I will say this, if you are looking for something, anything, that is going to say without a doubt, that this was Book of Mormon artifacts, ruins, or whatever, I’m afraid you are going to be sadly disappointed, for two reasons: No ancient location to my knowledge has ever been found and located or identified without question by some people, except for a handful of Babylonian sites that had inscribed messages found in the foundation, since they were greater recorders of the achievement of their kings than anyone else of the ancient era except, perhaps, for the Chinese. The other reason, and this is my personal $0.03 worth—in my opinion, the Lord is not of a mind at this point in time to disclose such locations to man, if he had been he certainly could have done so without reservation to Joseph Smith at the time Joseph was translating the Plates, or anytime thereafter, but he did not. Evidently, what we discern on our own is going to have to suffice.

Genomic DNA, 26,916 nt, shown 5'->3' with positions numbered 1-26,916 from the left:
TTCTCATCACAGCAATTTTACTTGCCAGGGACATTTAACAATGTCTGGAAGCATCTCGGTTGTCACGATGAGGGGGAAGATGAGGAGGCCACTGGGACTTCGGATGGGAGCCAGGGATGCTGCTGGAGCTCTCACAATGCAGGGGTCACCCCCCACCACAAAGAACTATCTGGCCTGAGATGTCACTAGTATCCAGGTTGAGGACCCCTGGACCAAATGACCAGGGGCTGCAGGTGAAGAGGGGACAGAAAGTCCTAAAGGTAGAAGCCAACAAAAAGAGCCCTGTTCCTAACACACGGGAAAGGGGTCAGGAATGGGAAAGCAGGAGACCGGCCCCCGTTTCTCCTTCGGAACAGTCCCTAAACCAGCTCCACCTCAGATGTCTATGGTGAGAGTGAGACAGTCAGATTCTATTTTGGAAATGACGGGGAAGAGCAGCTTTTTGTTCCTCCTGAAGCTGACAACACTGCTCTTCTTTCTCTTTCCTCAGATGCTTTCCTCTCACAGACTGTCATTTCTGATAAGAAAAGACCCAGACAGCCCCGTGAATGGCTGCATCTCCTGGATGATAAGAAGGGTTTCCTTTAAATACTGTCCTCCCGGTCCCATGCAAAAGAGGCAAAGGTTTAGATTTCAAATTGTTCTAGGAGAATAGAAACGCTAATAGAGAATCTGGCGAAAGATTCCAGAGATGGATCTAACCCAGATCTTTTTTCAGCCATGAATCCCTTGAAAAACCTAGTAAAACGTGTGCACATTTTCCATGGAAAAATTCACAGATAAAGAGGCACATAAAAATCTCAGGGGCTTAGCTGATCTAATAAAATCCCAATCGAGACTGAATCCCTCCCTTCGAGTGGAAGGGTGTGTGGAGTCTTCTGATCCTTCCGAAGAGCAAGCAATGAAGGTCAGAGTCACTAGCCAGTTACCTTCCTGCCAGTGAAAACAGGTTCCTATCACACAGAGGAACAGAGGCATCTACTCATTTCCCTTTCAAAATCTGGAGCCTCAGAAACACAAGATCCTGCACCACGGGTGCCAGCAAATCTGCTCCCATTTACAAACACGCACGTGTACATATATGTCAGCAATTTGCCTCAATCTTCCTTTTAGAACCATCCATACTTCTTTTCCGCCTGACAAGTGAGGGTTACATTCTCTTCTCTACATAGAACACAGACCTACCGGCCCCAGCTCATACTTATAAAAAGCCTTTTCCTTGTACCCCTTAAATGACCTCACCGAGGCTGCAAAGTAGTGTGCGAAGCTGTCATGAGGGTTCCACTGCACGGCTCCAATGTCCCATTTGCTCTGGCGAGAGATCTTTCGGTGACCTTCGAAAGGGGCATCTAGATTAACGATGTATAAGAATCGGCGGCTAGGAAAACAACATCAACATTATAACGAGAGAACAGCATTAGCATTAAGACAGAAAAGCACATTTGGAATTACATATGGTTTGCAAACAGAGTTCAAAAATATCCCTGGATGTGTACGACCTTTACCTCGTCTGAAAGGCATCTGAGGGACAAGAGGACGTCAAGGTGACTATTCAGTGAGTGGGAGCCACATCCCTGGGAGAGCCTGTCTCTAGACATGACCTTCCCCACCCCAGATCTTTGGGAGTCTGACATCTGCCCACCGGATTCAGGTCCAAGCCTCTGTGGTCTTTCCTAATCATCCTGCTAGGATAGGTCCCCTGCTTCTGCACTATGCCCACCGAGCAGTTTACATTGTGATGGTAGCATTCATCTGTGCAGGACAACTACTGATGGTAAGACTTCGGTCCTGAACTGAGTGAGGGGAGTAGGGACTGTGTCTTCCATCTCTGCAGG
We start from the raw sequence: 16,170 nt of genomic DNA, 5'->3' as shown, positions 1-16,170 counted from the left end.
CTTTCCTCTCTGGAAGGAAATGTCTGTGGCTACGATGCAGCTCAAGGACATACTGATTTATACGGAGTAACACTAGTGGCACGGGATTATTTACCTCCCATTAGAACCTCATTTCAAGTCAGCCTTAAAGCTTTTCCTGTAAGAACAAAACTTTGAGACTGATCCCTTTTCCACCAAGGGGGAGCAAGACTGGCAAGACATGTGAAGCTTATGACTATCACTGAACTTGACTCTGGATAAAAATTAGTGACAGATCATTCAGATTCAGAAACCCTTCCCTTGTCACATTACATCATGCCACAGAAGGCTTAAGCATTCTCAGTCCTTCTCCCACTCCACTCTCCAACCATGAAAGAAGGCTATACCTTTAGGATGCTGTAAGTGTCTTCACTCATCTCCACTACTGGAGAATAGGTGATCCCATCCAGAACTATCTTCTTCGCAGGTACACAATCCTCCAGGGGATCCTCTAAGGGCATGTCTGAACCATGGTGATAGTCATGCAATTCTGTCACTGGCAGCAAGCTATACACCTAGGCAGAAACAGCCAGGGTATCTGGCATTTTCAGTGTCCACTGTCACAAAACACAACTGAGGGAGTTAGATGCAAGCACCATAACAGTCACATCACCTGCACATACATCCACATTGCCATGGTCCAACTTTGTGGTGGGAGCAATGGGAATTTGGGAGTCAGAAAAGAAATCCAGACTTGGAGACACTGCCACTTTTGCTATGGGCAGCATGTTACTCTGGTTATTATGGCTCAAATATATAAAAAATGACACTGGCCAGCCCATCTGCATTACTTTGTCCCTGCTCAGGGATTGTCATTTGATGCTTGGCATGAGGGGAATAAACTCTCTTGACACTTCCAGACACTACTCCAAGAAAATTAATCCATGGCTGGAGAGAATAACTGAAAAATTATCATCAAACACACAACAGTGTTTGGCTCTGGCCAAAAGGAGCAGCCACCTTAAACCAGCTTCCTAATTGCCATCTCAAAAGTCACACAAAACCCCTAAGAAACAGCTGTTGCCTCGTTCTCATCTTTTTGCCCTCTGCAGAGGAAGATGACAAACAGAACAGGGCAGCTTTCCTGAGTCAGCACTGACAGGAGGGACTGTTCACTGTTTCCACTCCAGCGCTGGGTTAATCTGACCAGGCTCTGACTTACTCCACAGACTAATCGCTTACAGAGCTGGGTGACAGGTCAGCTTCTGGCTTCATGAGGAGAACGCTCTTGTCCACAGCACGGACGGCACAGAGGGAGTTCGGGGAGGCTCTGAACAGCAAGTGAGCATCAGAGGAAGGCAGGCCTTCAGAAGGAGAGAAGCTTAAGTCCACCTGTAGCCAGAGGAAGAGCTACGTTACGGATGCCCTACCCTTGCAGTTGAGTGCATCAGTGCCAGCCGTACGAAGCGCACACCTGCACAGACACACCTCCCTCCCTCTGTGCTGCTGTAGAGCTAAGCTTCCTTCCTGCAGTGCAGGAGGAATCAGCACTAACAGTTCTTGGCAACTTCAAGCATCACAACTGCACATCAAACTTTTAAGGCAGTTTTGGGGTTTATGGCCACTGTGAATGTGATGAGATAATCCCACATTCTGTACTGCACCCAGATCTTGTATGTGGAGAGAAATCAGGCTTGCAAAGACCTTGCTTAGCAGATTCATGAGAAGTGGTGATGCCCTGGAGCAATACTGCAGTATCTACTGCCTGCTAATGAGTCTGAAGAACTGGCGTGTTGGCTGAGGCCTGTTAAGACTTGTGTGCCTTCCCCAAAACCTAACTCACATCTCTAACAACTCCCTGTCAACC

For me, having studied this area for some 32 years now (Mesoamerica for nearly 30 years, and North America for the past 20 or so years), having seen most of what exists in Andean South America, as well as much in the Yucatan, Guatemala and Belize, charted out my own maps, locations, etc., coupled with, and most importantly based upon, the scriptural record and Nephi, Jacob, Mormon and Moroni’s rather clear descriptions, I have an unquestionably firm belief, of which I feel extensive verification from several means, to have been the landing site and location of the Land of Promise as illustrated in the scriptural record. In all of those 32 years, I have yet to run across any scriptural description that does not fit perfectly, and I do mean perfectly—which is not a word I bandy about—with the location of Andean Peru—and in all those years, there have been numerous obstacles to this location, or that I have run into, yet in every single instance, barring none, each and every single one has been either borne out, or a perfectly reasonable and rational explanation, usually based on the scriptural record, why there is no match evidence (such as a written language surviving in Nephite-Lamanite territory). During that time, though some explanations that have presented themselves have at first been met with some significant resistance, every single one over time has been borne out to be correct.